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GPUs can Talk to Each Other Now !!
10/24/2007 -- Comments


Saeed Iqbal - GPU - Figure 1
Figure 1: Overview of the GPUDirect technology in CUDA 4.0 (courtesy of NVIDA Corporation).

NVIDIA is about to release its latest CUDA 4.0 toolkit in the near future, and what a difference it is likely to make for some scientific computing applications using multiple GPUs! As a matter of fact, currently, GPUs were unable to communicate among each other directly. CUDA 4.0 among other enhancements, features support for GPUDirect v2.0 technology; enabling peer-to-peer communication among GPUs. As shown in the figure above, all GPU to GPU messages were sent via the host server memory, GPUDirect eliminates expensive and redundant memory copies by enabling direct GPU communication. In this study we evaluate the performance improvement due to GPUDirect v2.0 over a pure MPI implementation. The host used is a single node in the PowerEdge C6100 equipped with two Intel Xeon X5650 2.67GHz processors and 48 GB of DDR3 1,333 MHz memory, attached to a PowerEdge C410x PCI-e expansion chassis.

The PowerEdge C410x has a unique design when it comes to external PCI-e expansion chassis for GPUs. Basically, it is 3U enclosure with a place for 16 GPUs organized and ready to deliver outstanding computing power. Up to eight host servers, such as the PE C6100, can connect to the C410x via a Host Interface Card (HIC) in the C6100 and an iPASS cable. All connected hosts are mapped to the available GPUs among themselves according to a user defined configuration. The exact way the 16 GPUs are allocated can be dynamically reconfigured easily using a web GUI, making the operation easier and faster. Currently, the available GPU to host ratios are 2:1, 4:1 and 8:1. So, a single HIC can access up to 8 GPUs! The compute capacity of the C410x depends on the GPU used. For example, the NVIDIA Tesla M2050 theoretical peak compute capacity is 16.5 TFLOPS single precision and 8.25 TFLOPS double precision. The design of C410x allows for a high GPU density solution with efficient power utilization characteristics.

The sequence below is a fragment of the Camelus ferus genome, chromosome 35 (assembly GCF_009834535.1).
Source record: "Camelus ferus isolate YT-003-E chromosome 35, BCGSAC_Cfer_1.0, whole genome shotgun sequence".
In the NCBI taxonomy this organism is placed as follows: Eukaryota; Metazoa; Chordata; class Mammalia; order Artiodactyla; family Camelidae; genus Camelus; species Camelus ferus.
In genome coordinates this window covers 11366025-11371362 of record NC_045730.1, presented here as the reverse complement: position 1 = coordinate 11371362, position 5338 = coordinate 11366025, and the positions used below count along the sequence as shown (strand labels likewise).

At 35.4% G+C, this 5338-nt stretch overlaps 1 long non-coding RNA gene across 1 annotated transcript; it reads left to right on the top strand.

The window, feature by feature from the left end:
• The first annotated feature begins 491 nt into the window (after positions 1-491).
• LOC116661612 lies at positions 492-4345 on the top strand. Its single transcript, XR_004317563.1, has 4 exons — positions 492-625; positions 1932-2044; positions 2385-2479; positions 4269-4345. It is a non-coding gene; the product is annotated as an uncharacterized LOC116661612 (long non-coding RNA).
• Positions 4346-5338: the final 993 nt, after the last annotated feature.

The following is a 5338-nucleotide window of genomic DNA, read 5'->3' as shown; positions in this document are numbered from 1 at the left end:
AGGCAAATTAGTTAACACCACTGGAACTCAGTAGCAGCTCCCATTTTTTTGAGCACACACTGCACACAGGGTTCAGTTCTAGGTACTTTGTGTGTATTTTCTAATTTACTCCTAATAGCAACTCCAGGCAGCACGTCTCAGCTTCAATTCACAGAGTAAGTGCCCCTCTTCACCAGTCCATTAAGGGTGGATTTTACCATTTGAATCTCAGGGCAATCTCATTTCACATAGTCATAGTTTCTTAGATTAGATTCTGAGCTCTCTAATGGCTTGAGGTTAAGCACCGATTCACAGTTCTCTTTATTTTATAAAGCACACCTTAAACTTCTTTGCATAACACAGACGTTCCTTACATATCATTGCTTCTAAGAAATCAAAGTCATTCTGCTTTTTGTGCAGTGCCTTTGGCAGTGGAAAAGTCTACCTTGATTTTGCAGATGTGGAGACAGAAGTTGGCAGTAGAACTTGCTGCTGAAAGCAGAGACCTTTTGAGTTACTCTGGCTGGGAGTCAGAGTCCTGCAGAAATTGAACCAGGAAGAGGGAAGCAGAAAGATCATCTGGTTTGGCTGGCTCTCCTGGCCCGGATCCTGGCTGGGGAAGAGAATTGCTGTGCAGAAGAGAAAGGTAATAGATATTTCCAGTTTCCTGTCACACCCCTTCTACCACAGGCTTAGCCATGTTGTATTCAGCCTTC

The C410x is suitable for HPC applications that need multiple GPUs. One such application uses GPUs to simulate a Heisenberg Spin Glass (HSG) Model and is specifically designed to take advantage of GPU peer to peer communication. This particular model was developed by researchers at the Istituto Applicazioni Calcolo, CNR and Department of Physics, University of Rome, In general, Spin Glass modeling is a technique used in statistical mechanics to simulate and predict the behavior of various physical phenomena.

Results below show a 15-30% performance improvement due to GPUDirect. The runtime of two problem sizes is compared. The 256x256x256 problem size is run at different host to GPU mappings, as show in figure below, the performance is better (faster) with GPUDirect. Similar a large problem size of 51x512x512 is evaluated; it requires much more memory and can only run with 8 GPUs. It is worth noting that currently GPUDirect requires all GPUs to be connected to the same IO Hub in the host server, therefore C410x provides the ideal platform to take advantage of GPU direct at this time.


Saeed Iqbal - GPU - Figure 2
Figure 2: Comparison of HSG model for two problem sizes of 256^3 and 512^3 (Lower is better).

End Blog Entry

Saeed IqbalDr. Saeed Iqbal, Ph.D | Dell Senior Systems Engineer, HPC Lead Engineer GPU Solutions Engineering
Saeed Iqbal is a senior systems engineer in the Global Solutions Engineering Group at Dell Inc. Currently, he is the lead engineer on integration of GPGPUs in the HPC clustering solution. He is also the lead engineer of the HPC Advisor online tool at Dell.com/hpcc. This tool is used by HPC customers to design HPC clusters and associated high performance parallel storage clusters. Previously, he has lead the Virtualization Solution Advisor project, Beowulf HPC clustering software projects and Dell Grid Computing pilot project. His interests include, performance modeling and analysis of parallel and distributed architectures, economic and power-efficient system design of HPC clusters, high dimension optimization algorithms, DSP, neuro-computing, scheduling and resource management and load balancing algorithms. He holds a Ph.D in HPC from the University of Texas at Austin.